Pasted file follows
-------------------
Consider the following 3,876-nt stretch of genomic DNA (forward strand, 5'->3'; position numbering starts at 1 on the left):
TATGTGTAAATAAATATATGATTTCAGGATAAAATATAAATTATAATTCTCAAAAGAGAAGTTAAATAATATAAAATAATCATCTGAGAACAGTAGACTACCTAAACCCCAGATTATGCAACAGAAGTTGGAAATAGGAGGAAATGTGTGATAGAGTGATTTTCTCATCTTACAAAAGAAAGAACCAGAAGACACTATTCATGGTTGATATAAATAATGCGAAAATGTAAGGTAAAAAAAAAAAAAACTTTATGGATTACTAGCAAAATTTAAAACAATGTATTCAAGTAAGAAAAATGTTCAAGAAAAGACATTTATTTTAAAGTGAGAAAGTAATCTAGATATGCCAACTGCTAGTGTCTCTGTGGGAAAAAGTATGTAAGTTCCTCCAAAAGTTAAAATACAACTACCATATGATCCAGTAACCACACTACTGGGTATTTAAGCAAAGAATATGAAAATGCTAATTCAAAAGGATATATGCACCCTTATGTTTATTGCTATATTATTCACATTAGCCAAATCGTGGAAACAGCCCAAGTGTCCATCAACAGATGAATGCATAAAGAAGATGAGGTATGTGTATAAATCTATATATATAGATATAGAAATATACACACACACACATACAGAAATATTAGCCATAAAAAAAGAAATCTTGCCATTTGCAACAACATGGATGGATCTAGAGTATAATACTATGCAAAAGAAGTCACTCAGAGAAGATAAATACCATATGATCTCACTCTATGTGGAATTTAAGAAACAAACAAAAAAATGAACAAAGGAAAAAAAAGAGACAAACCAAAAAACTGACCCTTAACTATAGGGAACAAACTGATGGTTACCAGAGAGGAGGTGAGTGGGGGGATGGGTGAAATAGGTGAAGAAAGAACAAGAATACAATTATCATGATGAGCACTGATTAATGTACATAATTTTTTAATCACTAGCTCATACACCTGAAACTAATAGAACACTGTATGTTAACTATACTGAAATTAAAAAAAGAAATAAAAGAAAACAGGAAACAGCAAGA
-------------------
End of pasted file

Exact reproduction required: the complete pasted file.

Consider the following 3,876-nt stretch of genomic DNA (forward strand, 5'->3'; position numbering starts at 1 on the left):
TATGTGTAAATAAATATATGATTTCAGGATAAAATATAAATTATAATTCTCAAAAGAGAAGTTAAATAATATAAAATAATCATCTGAGAACAGTAGACTACCTAAACCCCAGATTATGCAACAGAAGTTGGAAATAGGAGGAAATGTGTGATAGAGTGATTTTCTCATCTTACAAAAGAAAGAACCAGAAGACACTATTCATGGTTGATATAAATAATGCGAAAATGTAAGGTAAAAAAAAAAAAAACTTTATGGATTACTAGCAAAATTTAAAACAATGTATTCAAGTAAGAAAAATGTTCAAGAAAAGACATTTATTTTAAAGTGAGAAAGTAATCTAGATATGCCAACTGCTAGTGTCTCTGTGGGAAAAAGTATGTAAGTTCCTCCAAAAGTTAAAATACAACTACCATATGATCCAGTAACCACACTACTGGGTATTTAAGCAAAGAATATGAAAATGCTAATTCAAAAGGATATATGCACCCTTATGTTTATTGCTATATTATTCACATTAGCCAAATCGTGGAAACAGCCCAAGTGTCCATCAACAGATGAATGCATAAAGAAGATGAGGTATGTGTATAAATCTATATATATAGATATAGAAATATACACACACACACATACAGAAATATTAGCCATAAAAAAAGAAATCTTGCCATTTGCAACAACATGGATGGATCTAGAGTATAATACTATGCAAAAGAAGTCACTCAGAGAAGATAAATACCATATGATCTCACTCTATGTGGAATTTAAGAAACAAACAAAAAAATGAACAAAGGAAAAAAAAGAGACAAACCAAAAAACTGACCCTTAACTATAGGGAACAAACTGATGGTTACCAGAGAGGAGGTGAGTGGGGGGATGGGTGAAATAGGTGAAGAAAGAACAAGAATACAATTATCATGATGAGCACTGATTAATGTACATAATTTTTTAATCACTAGCTCATACACCTGAAACTAATAGAACACTGTATGTTAACTATACTGAAATTAAAAAAAGAAATAAAAGAAAACAGGAAACAGCAAGA